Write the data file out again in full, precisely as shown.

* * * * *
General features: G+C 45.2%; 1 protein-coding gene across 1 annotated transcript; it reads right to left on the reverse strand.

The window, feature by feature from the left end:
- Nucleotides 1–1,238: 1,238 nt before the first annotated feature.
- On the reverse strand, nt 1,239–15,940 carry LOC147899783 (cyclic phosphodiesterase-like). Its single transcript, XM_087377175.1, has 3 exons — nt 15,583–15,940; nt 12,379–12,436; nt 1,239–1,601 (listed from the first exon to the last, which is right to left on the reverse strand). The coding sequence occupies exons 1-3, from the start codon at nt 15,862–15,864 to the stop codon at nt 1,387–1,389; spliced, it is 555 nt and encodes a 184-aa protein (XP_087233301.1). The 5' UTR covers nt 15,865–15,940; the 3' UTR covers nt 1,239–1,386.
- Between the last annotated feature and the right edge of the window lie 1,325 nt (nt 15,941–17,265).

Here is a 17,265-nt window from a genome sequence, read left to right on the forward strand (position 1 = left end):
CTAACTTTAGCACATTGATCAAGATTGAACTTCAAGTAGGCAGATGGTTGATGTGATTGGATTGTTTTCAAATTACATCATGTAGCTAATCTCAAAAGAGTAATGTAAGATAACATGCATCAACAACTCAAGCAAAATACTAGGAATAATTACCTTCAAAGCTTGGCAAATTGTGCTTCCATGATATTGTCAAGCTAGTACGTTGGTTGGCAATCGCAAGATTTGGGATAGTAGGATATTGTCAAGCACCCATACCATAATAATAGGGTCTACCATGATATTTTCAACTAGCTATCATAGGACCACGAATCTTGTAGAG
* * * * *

General features: G+C 45.2%; 1 protein-coding gene across 1 annotated transcript; it reads right to left on the reverse strand.

The window, feature by feature from the left end:
- Nucleotides 1–1,238: 1,238 nt before the first annotated feature.
- On the reverse strand, nt 1,239–15,940 carry LOC147899783 (cyclic phosphodiesterase-like). Its single transcript, XM_087377175.1, has 3 exons — nt 15,583–15,940; nt 12,379–12,436; nt 1,239–1,601 (listed from the first exon to the last, which is right to left on the reverse strand). The coding sequence occupies exons 1-3, from the start codon at nt 15,862–15,864 to the stop codon at nt 1,387–1,389; spliced, it is 555 nt and encodes a 184-aa protein (XP_087233301.1). The 5' UTR covers nt 15,865–15,940; the 3' UTR covers nt 1,239–1,386.
- Between the last annotated feature and the right edge of the window lie 1,325 nt (nt 15,941–17,265).

Here is a 17,265-nt window from a genome sequence, read left to right on the forward strand (position 1 = left end):
CTAACTTTAGCACATTGATCAAGATTGAACTTCAAGTAGGCAGATGGTTGATGTGATTGGATTGTTTTCAAATTACATCATGTAGCTAATCTCAAAAGAGTAATGTAAGATAACATGCATCAACAACTCAAGCAAAATACTAGGAATAATTACCTTCAAAGCTTGGCAAATTGTGCTTCCATGATATTGTCAAGCTAGTACGTTGGTTGGCAATCGCAAGATTTGGGATAGTAGGATATTGTCAAGCACCCATACCATAATAATAGGGTCTACCATGATATTTTCAACTAGCTATCATAGGACCACGAATCTTGTAGAG